A Defence of an Ethics of Care in Academia.
This model remits to an academic ideal that has unlimited time and no other priorities than work (Bailyn, 2003) - what undermines the necessary time to care for oneself and others - and perpetuates the masculine breadwinner model. It is also focused in the image of the successful worker embodied in the academic “entrepreneurial self” that works under business models and self-maximization promoting individualism (Scharff, 2016; Morley, 2016; Müller, 2014).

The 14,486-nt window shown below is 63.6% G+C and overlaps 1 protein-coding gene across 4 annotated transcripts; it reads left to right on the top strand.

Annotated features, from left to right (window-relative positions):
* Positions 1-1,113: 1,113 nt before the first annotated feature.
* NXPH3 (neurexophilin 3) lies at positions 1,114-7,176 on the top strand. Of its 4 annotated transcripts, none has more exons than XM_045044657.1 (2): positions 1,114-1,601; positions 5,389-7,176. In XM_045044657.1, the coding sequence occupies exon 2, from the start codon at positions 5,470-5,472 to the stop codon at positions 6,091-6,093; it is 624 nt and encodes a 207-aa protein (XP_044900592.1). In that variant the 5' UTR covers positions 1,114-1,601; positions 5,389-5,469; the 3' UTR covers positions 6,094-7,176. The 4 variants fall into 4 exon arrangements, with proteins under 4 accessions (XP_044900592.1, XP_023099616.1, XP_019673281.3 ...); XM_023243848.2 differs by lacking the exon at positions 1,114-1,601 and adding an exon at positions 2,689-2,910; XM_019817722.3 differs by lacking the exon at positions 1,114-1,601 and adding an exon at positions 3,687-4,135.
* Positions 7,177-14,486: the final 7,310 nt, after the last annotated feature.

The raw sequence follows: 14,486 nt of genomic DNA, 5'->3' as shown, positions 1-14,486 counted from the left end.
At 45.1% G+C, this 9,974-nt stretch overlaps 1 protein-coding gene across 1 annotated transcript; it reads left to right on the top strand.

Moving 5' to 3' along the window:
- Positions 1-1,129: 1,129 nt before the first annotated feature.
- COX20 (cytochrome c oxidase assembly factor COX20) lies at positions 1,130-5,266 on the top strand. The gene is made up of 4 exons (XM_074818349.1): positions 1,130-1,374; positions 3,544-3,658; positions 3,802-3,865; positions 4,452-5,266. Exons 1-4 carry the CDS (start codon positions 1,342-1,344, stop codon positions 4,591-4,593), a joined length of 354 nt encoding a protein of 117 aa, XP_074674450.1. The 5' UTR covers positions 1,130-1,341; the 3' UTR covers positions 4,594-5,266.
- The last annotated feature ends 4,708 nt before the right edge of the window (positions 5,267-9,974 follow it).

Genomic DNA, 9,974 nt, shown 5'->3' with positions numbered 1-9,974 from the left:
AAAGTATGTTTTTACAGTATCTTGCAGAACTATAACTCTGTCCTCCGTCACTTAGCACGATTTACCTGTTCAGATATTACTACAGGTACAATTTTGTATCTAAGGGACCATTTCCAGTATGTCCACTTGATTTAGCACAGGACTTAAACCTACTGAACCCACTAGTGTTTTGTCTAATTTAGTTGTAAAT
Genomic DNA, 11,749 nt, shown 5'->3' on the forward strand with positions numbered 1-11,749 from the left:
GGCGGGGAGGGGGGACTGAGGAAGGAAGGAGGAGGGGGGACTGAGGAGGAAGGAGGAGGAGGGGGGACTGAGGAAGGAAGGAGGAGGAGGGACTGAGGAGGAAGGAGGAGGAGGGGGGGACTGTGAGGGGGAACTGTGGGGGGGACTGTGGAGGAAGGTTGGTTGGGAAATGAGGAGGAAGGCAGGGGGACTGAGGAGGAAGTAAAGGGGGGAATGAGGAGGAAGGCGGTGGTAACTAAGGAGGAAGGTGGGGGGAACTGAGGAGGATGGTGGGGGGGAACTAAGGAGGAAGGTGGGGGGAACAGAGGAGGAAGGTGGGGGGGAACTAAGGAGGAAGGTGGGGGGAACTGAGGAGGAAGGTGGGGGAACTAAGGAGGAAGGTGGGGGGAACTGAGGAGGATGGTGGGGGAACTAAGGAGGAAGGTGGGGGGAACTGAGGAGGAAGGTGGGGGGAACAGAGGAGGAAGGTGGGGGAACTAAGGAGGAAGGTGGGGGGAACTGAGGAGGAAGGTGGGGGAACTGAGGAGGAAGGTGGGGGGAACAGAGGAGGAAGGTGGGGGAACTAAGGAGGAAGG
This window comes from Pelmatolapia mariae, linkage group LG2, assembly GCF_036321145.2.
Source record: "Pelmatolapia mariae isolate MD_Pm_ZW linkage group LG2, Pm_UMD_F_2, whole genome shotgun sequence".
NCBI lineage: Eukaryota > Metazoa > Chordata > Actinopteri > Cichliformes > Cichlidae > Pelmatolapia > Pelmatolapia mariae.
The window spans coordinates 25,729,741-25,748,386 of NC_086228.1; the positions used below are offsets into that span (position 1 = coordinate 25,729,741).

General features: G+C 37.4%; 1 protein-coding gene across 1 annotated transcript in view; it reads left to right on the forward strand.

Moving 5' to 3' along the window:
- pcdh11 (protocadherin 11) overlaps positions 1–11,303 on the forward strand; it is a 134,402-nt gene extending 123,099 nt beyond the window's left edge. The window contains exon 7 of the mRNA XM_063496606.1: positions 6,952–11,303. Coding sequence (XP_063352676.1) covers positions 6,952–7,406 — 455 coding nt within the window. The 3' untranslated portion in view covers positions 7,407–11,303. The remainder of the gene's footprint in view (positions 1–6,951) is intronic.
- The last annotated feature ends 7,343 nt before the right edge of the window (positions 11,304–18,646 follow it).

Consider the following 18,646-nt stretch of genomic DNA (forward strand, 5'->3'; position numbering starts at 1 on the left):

This work studies how these changes have affected academics based in Spanish institutions under the ethics of care lens. The ethics of care places care in the centre of political life supporting ideas of interdependency, responsibility, equality and justice (Tronto, 1993). In this sense, it appears useful to study the competitiveness ethos and working-time regimes in the academic world. Working on semi-structured interviews, the results show when and how care (or a care culture) is denied or supported in current academic lives. The presence of a caring environment supports women (and all academics) careers and its absence penalises women and those men committed at the familiar and social level. Thus it stops the possibilities for gender equality in science. The paper finishes with a defence of an ethics of care (or a care culture) to be applied in academia as a clear advancement for equality and justice in organizations.